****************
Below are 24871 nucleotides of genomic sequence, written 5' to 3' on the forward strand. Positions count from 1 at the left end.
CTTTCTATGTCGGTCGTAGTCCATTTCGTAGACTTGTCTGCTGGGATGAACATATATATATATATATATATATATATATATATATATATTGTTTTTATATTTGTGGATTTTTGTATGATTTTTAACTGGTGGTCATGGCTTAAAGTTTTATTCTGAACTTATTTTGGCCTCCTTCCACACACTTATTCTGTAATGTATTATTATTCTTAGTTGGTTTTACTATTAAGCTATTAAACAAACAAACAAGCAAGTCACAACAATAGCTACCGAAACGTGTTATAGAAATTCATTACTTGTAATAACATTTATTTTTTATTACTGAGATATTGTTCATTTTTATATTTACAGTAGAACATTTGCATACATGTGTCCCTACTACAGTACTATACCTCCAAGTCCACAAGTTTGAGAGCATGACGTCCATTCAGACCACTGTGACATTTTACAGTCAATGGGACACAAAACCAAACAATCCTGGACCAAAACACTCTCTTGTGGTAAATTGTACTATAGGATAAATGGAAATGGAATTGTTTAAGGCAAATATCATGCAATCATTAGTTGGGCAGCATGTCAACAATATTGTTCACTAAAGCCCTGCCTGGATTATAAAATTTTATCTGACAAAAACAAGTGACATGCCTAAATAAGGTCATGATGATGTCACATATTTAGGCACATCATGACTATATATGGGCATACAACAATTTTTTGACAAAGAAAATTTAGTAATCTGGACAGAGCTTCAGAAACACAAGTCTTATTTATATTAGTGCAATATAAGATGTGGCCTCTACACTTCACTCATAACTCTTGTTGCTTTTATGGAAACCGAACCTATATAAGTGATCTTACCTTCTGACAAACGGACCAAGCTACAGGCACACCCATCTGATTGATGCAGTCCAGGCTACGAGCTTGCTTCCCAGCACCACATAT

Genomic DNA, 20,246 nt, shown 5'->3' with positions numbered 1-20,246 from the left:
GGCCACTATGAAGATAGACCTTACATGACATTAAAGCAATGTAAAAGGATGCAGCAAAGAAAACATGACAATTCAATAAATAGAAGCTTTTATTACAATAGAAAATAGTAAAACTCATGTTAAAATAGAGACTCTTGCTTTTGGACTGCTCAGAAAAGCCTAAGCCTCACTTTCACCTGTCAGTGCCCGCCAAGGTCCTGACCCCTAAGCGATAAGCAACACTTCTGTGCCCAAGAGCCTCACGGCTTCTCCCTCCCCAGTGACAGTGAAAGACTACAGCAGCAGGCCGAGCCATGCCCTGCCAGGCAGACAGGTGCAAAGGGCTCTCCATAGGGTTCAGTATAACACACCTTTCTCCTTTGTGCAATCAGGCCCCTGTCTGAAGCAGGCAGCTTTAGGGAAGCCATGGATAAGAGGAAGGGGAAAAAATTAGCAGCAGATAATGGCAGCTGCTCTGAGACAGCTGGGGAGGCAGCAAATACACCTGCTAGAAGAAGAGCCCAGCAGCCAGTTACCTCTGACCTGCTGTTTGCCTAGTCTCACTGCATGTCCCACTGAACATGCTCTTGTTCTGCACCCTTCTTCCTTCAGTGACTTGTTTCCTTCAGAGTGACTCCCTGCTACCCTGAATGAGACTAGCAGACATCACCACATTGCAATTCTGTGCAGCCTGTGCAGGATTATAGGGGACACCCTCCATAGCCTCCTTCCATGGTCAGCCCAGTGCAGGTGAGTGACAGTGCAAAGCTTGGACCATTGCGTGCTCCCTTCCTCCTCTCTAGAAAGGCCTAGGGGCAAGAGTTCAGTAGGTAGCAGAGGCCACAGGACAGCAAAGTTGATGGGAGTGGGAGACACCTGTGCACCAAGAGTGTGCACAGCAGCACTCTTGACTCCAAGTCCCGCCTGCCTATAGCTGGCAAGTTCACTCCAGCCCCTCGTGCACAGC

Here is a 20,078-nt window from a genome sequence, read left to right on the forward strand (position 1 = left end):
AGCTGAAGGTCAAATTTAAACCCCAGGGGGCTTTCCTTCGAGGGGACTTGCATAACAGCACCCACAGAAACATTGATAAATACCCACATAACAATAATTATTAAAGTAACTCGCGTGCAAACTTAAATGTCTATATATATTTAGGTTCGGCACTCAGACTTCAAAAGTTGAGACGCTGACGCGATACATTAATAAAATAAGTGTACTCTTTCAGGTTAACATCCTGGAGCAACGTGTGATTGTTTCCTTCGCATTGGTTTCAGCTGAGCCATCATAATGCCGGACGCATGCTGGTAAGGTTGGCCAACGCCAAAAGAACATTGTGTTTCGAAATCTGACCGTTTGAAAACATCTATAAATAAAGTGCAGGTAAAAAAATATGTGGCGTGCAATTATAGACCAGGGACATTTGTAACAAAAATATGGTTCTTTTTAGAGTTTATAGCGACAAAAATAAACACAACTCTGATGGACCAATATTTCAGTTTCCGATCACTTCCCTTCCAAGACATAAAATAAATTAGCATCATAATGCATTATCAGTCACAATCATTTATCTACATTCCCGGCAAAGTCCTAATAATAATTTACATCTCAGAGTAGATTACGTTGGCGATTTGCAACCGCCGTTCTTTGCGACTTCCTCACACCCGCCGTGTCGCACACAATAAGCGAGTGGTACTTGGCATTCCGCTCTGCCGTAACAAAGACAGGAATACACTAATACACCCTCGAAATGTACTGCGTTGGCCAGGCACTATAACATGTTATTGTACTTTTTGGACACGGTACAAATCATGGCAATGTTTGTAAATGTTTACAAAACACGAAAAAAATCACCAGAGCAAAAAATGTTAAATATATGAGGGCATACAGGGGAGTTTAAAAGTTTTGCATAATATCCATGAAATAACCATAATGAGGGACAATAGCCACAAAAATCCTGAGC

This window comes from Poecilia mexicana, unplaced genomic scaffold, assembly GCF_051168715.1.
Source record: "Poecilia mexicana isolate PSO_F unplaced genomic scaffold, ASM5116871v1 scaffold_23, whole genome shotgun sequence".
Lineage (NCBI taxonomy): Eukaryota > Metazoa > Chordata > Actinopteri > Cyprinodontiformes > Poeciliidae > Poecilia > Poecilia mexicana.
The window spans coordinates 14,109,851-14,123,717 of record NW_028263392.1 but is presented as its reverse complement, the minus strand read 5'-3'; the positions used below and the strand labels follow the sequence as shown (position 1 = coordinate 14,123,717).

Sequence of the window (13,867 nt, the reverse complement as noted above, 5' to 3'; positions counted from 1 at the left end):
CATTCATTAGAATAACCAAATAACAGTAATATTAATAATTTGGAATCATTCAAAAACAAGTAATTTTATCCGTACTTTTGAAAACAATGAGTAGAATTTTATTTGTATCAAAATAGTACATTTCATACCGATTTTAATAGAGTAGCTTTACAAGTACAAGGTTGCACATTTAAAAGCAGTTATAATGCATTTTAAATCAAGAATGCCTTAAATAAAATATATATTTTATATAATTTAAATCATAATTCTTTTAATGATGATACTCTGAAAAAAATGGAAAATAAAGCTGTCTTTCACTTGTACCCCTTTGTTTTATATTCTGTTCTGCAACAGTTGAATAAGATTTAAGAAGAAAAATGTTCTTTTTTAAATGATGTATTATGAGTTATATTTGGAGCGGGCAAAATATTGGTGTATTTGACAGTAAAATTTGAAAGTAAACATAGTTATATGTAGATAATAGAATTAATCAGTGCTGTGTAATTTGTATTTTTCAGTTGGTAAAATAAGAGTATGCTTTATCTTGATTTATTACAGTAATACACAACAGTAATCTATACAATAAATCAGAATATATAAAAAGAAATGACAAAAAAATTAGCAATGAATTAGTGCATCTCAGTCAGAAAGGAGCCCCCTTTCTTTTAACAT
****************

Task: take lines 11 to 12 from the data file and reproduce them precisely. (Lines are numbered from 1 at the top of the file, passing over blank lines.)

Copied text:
Sequence of the window (13,867 nt, the reverse complement as noted above, 5' to 3'; positions counted from 1 at the left end):
CATTCATTAGAATAACCAAATAACAGTAATATTAATAATTTGGAATCATTCAAAAACAAGTAATTTTATCCGTACTTTTGAAAACAATGAGTAGAATTTTATTTGTATCAAAATAGTACATTTCATACCGATTTTAATAGAGTAGCTTTACAAGTACAAGGTTGCACATTTAAAAGCAGTTATAATGCATTTTAAATCAAGAATGCCTTAAATAAAATATATATTTTATATAATTTAAATCATAATTCTTTTAATGATGATACTCTGAAAAAAATGGAAAATAAAGCTGTCTTTCACTTGTACCCCTTTGTTTTATATTCTGTTCTGCAACAGTTGAATAAGATTTAAGAAGAAAAATGTTCTTTTTTAAATGATGTATTATGAGTTATATTTGGAGCGGGCAAAATATTGGTGTATTTGACAGTAAAATTTGAAAGTAAACATAGTTATATGTAGATAATAGAATTAATCAGTGCTGTGTAATTTGTATTTTTCAGTTGGTAAAATAAGAGTATGCTTTATCTTGATTTATTACAGTAATACACAACAGTAATCTATACAATAAATCAGAATATATAAAAAGAAATGACAAAAAAATTAGCAATGAATTAGTGCATCTCAGTCAGAAAGGAGCCCCCTTTCTTTTAACAT